Features

Film Is Not Dead: Lilli Casino on the Magic of Analog Photography

By
Brogues
6
 min read

The Berlin-based photographer told us why life's better in 35mm.

Working under the pseudonym Lilli Casino, Tina Willim is a graphic designer, art director and photographer based in Berlin – she exudes a cheerful, rose-tinted approach to life that extends throughout her work. We picked Tina's creative brain about her penchant for shooting film formats and turning serendipitous moments into memories that last.  

"I love the happy accidents."

It’s clear to see that you have a soft spot for film. What draws you towards analog photography? Do you have a favorite camera to shoot with?

I love everything about analog photography. I love the mystery of magic in the whole process of taking the picture; not being able to see immediately what the picture will look like. All I can hope for is that I am at least able to catch that fleeting moment visually. 

Film creates a very unique feeling for me. I also love the happy accidents, the light leaks, grain, colors and the little thrill when you pick up a roll from the lab, hoping you captured what you felt and saw at that moment — and of course hoping your camera worked.

My absolute favorite camera is my Rollei Prego Zoom. It’s a compact autofocus camera for 35mm film from the 90s. A friend of mine from New York found the camera in a thrift shop for $5 and sent it to me in Berlin 2 years ago. Since then, it’s been attached to my arm.  

"Behind every candid moment lies the memory of a specific feeling."  

Tell us about your photography rituals. Do you spend time composing images beforehand, or is spontaneity more your style?

I’m definitely more of a spontaneous and emotional person, so I almost never arrange or set things up first. Someone once said I think in film scenes. I mostly shoot photos of situations that are archived in my mind as souvenirs; things that represent an instant or anecdote.

Behind every candid moment lies the memory of a specific feeling. It could be a greasy taste on the tip of my tongue, the dream of being able to breathe underwater, or the giddiness of being in love.

"Film calms me down and lets me focus on the very instant I want to capture." 

Would you say that the constraints of film help or hinder your creative process at all?

It definitely doesn't hinder me in any way. Film calms me down and lets me focus on the very instant I want to capture. You make your selection beforehand, so you don’t have to spend hours choosing your best shots out of thousands. The only negative aspect of film is, unfortunately, the expense.

"I suffer from chronic wanderlust."

Candid travel moments are a common thread in your work. Do you have a favorite place to photograph?

I suffer from chronic wanderlust, so I take advantage of any opportunity to travel – it plays a very important role in my photography. I’ve learned a lot from people I’ve met on my way and developed a new way to look at things. Because I’m a very curious person, I find the unknown very inspiring. 

"I find the unknown very inspiring."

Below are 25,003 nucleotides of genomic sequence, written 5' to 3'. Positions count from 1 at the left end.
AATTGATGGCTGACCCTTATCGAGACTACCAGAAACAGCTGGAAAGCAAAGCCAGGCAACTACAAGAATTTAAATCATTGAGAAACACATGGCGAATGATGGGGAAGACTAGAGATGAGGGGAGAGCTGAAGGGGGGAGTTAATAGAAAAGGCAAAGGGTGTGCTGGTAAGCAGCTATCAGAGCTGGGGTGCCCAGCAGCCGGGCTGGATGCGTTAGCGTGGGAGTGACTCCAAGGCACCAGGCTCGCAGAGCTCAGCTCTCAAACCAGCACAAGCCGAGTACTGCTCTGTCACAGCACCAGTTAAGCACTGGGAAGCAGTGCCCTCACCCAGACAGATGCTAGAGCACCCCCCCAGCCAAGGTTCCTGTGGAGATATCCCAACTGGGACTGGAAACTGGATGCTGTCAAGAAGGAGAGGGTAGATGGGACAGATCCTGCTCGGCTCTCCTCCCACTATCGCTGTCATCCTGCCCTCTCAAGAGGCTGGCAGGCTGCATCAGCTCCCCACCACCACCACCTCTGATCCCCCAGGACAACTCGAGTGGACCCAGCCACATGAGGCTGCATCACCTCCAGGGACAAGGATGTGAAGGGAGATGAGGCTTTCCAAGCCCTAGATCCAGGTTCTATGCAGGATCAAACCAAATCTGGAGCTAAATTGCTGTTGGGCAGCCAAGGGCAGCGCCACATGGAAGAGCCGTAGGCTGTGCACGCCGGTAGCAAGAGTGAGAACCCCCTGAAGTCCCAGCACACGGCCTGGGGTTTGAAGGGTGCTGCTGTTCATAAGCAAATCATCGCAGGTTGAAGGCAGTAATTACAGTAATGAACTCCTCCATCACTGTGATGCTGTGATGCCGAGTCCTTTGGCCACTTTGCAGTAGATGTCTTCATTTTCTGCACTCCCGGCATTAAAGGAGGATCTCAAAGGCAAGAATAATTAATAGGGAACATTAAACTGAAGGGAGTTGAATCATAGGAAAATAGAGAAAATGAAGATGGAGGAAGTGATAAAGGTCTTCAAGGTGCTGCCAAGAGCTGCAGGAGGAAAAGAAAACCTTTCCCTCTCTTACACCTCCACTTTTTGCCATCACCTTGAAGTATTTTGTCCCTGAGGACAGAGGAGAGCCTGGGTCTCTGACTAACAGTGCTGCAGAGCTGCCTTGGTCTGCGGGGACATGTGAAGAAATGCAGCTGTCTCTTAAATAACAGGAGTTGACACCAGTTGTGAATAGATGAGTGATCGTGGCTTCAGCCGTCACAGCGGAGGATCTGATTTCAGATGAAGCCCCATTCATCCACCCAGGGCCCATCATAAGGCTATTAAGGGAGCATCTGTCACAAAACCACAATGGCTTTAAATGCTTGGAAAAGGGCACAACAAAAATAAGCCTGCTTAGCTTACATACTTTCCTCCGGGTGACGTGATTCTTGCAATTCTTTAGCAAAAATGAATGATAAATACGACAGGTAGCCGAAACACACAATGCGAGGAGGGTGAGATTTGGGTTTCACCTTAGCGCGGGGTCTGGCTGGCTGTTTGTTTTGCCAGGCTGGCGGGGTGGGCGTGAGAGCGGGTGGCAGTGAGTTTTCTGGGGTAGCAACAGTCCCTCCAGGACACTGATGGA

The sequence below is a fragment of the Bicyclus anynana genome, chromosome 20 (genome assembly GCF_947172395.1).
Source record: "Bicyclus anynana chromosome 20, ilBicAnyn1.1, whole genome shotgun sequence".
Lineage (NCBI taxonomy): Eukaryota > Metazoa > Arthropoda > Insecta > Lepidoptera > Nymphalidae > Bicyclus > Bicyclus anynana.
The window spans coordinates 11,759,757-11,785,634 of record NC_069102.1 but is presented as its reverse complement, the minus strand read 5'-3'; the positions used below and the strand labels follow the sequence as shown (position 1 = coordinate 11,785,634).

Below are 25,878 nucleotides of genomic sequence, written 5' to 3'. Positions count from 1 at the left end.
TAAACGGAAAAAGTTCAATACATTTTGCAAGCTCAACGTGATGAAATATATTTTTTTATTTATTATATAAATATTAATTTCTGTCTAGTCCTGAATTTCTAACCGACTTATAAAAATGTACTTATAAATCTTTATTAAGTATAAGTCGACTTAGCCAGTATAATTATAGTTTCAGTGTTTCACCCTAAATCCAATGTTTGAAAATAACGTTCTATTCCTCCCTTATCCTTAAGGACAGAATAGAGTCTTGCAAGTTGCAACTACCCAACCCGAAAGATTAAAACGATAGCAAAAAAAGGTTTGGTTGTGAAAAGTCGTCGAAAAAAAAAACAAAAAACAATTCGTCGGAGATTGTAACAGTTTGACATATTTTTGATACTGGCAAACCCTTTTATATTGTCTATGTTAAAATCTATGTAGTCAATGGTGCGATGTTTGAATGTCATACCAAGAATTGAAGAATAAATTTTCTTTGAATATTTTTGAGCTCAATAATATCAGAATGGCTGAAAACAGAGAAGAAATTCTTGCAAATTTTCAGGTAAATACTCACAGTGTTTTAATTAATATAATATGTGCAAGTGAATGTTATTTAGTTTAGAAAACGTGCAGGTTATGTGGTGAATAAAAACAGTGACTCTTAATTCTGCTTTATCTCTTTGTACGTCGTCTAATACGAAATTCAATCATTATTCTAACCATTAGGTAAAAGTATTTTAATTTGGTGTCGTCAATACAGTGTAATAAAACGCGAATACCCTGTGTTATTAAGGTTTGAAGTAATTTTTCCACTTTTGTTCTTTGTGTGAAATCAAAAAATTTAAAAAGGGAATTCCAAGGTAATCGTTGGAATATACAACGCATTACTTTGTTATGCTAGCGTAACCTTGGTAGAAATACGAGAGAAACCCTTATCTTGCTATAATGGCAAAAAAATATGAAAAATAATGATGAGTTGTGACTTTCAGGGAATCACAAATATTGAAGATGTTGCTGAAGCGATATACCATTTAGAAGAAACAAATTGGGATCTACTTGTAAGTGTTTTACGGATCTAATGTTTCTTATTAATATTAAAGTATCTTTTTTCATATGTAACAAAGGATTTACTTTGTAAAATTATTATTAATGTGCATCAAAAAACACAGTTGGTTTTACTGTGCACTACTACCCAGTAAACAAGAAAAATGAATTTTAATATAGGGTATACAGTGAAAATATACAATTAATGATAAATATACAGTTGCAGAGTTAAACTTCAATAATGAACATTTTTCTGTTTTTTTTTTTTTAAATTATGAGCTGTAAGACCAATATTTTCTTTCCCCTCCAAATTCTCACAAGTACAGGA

The most photogenic place so far was definitely Los Angeles – the light is amazing in California. But the most inspiring place for me is New York City. It’s energizing and magical at the same time.

I also love to wander the streets in my hometown, Berlin. You come across so many curiosities, it feels like you'll never discover every part of it.  

You've worked on a handful of projects, both personal and collaborative. What are you particularly proud of? 

When I took a little break from Berlin and spent a month in New York, I started my the ‘Covered’ series. I really like the aesthetic of covered objects on the streets. It's mostly cars, but I also find a lot of other things, like motorcycles. There's always something mysterious, because you never know what's under those tarps – and they prove that the owners care a lot about their objects.  

 I also have a series about couples called ‘Avoiding Loneliness’. It all started with the fact that I am a hopeless romantic and love to think about people who find one another. But not only people are drawn to each other, objects are sometimes meant to be together or placed beside each other too, thus creating — in my own view — a romantic symbiosis. This series is a very intimate moment of observance on how two people or things become a couple.

 

"I want to be aware of the beauty in all the weirdness surrounding us."

   

What advice would you have for anyone looking to try their hand at analog photography? Which photographers have inspired you?

There are so many great photographers on the planet. I'd probably go with the masters of color photography like Stephen Shore, William Eggleston and Martin Parr. They are my absolute heroes.

When I first saw pictures by Eggleston and Shore I thought, 'Oh, this is how I want to see the world.’ I want to be aware of the beauty in all the weirdness surrounding us.   

 My advice for anyone who wants to try (analog) photography: Always take a camera with you – even when you are just going out for some groceries, it’s worth it.  

Be sure to follow Tina on EyeEm – under her artist name Lilli Casino –  to see even more of her work!